Preparation Of Hydrogen

Preparation of Dihydrogen

1) From water : Dihydrogen may be obtained from water by reduction either with active metals or by electricity.

a) By the action of water on active metals

1) Cold Water : Very active metals i.e. alkali and certain alkaline earth metals like Na, K , Ca react with water at room temperature evolving dihydrogen.

2Na + 2H2O ———–> 2NaOH + H2

2K + 2H2O ———–> 2KOH + H2

Ca + 2H2O ———–> 2(Ca)2OH + H2

The reaction with alkali metal is so vigorous and exothermic that the hydrogen involved catches fire. To slow down the reaction, amalgams of these metals are generally used.

In amalgams, only a small surface area of the metal comes in contact with water ,and ,therefore the reaction is slowed down.

2) Boiling water : Less active metals like Zn, Mg , Al decompose boiling water liberating dihydrogen.

Zn + H2O ———–> ZnO + H2

Mg + H2O ———–> MgO + H2

2Al + 3H2O ———–> Al2O3+ H2

3) Steam : Still less active metals like Fe, Sn, Ni decompose steam at high temperature evolving dihydrogen.

3Fe + 4H2O ———–> Fe3O4 + H2

steam               magnetic oxide

Temperature: 1023-1073 K

b)By electrolysis of water

Dihydrogen of high purity is usually obtained by the electrolysis of water in the presence of small amount of an acid or a base. During electrolysis, dihydrogen is collected at cathode while dioxygen is liberated at anode.

2H2O (l) ———> 2H2 (g) + O2 (g)

Pure water is only weakly ionized and hence is a poor conductor of electricity but presence of an acid or a base makes it a better conductor of electricity.

This method is not commercially used since it is quite expensive.

2) From alkalis

Metals like Be, Zn, Sn react with boiling alkali solution liberating dihydrogen.

Be + 2NaOH ———–> Na2BeO2 + H2

Zn + 2NaOH ———–> Na2ZnO2 + H2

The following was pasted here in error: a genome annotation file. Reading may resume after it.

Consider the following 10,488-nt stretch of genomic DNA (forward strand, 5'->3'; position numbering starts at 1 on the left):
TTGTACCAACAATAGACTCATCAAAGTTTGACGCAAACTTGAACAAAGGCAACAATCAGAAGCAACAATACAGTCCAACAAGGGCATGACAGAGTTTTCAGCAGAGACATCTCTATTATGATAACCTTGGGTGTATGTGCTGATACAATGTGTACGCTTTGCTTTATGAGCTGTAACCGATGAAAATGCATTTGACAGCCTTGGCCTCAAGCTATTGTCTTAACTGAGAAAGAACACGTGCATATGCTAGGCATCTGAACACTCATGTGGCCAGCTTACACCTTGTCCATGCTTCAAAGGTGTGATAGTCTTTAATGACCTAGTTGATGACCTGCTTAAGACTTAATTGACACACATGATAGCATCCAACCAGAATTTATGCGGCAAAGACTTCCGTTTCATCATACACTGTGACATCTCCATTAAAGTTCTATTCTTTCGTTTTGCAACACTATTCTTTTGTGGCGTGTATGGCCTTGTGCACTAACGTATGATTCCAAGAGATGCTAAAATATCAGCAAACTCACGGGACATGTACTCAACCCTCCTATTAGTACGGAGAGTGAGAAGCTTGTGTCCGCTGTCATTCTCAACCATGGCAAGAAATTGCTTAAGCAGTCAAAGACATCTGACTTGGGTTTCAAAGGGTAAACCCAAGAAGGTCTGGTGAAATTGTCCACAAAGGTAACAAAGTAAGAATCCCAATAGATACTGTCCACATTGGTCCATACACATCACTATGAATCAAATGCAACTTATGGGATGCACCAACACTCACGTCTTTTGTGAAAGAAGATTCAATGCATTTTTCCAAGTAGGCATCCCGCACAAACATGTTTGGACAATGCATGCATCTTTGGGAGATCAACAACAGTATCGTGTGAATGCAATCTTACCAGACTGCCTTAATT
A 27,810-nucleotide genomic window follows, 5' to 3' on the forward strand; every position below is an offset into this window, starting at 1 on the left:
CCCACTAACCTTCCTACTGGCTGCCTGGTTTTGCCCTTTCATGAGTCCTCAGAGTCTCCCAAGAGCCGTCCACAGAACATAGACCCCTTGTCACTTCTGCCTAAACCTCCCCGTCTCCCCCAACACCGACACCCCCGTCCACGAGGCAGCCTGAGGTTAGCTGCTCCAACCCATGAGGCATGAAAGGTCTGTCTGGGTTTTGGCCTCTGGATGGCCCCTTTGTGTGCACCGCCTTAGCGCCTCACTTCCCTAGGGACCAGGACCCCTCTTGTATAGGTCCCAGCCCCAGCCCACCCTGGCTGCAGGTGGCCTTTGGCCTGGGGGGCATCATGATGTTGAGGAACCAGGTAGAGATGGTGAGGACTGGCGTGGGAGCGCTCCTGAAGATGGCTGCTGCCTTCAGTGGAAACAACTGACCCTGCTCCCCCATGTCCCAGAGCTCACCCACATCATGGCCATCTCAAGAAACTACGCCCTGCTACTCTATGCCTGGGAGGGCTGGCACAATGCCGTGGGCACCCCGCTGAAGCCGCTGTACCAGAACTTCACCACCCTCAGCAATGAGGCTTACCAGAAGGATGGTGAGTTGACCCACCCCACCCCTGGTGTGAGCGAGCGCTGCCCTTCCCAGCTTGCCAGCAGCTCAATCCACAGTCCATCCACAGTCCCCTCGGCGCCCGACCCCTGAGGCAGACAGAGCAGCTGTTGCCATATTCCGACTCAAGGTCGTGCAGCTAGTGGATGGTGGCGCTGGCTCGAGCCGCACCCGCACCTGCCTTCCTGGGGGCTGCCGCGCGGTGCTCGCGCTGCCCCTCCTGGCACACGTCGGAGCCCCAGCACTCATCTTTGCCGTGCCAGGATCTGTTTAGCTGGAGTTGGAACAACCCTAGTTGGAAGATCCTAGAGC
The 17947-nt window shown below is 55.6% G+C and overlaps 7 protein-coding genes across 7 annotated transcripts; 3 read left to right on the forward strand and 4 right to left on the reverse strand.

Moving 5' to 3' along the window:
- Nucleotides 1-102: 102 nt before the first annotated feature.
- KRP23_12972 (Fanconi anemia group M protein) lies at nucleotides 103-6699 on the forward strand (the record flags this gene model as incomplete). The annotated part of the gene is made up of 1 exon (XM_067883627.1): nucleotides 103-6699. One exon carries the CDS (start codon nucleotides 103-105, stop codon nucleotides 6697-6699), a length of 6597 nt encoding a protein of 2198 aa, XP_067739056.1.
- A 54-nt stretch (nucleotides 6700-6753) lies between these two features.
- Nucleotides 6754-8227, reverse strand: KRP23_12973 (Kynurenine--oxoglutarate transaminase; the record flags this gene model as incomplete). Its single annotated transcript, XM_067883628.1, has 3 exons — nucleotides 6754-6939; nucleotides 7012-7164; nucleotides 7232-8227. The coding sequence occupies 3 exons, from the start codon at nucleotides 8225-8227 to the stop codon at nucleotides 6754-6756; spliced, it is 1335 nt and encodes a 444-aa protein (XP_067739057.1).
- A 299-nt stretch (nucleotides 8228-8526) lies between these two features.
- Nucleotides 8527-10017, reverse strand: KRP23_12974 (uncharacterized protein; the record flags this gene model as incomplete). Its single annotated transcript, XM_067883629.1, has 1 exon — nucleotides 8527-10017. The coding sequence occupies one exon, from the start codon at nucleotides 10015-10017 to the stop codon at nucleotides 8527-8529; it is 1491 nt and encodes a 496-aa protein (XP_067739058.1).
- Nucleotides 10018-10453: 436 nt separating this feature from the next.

Sn + 2NaOH + H2O———–> Na2SnO3 + H2

2Al + 2NaOH + 2H2O ———-> 2NaAlO2 + 3H2

3)From acids

Metals which are more electropositive than hydrogen (lie above hydrogen in the electrochemical series) such as Zn, Fe, Mg react with dilute mineral acids to liberate dihydrogen gas.

Zn + H2SO4 ———-> ZnSO4 + H2

Fe +2HCl ———–> FeCl2 + H2

Metals like Copper ,silver ,Mercury which are less electropositive than hydrogen (lie below hydrogen in the electrochemical series) do not liberate hydrogen from acids.

Laboratory preparation of dihydrogen

Laboratory preparation of dihydrogen

In laboratory ,dihydrogen is prepared by reaction of dil H2SO4 on granulated zinc.

Zn + H2SO4 ——–> ZnSO4 + H2

Granulated pieces of zinc are placed in a Woulfe’s bottle and are covered with water. The bottle is fitted with a thistle funnel and a delivery tube.

Conc H2SO4 is poured slowly through the thistle funnel. As the acid falls in the Woulfe’s bottle ,it gets diluted and then reacts with zinc evolving dihydrogen gas. It is collected by downward displacement of water.

Sometimes the bubbles of dihydrogen produced stick to the surface of the zinc metal preventing the further reaction of the acid on the metal. Such a situation can be avoided by adding few crystal of copper sulphate to the reaction mixture.

Preparation of pure dihydrogen gas

1) By the action of pure sulphuric acid on magnesium ribbon

Mg + H2SO4 (dil) ——-> MgSO4 + H2

2) By the electrolysis of a warm solution of barium hydroxide using platinum or Nickel electrodes.

3) By the action of water on sodium hydride

NaH + H2O ——–> NaOH + H2

4) By the action of KOH on scrap aluminium

2Al + 2KOH  + 2H2O———-> 2KAlO2 + 3H2

Commercial preparation of dihydrogen

1)By the electrolysis of water

Commercial preparation of dihydrogen by electrolysis of water

A small quantity of acid or alkali is added to water to make it a good conductor and electrolysed in a cell. In this cell ,iron sheet is used as a cathode while nickel plated iron sheet act as anode.

The two electrodes are separated from each other by an asbestos diaphragm  which prevents mixing of dihydrogen and dioxygen. On passing electric current, dihydrogen gas is collected at cathode while dioxygen at anode.

When 20% NaOH solution is used for electrolysis, the decomposition of water takes place as follows: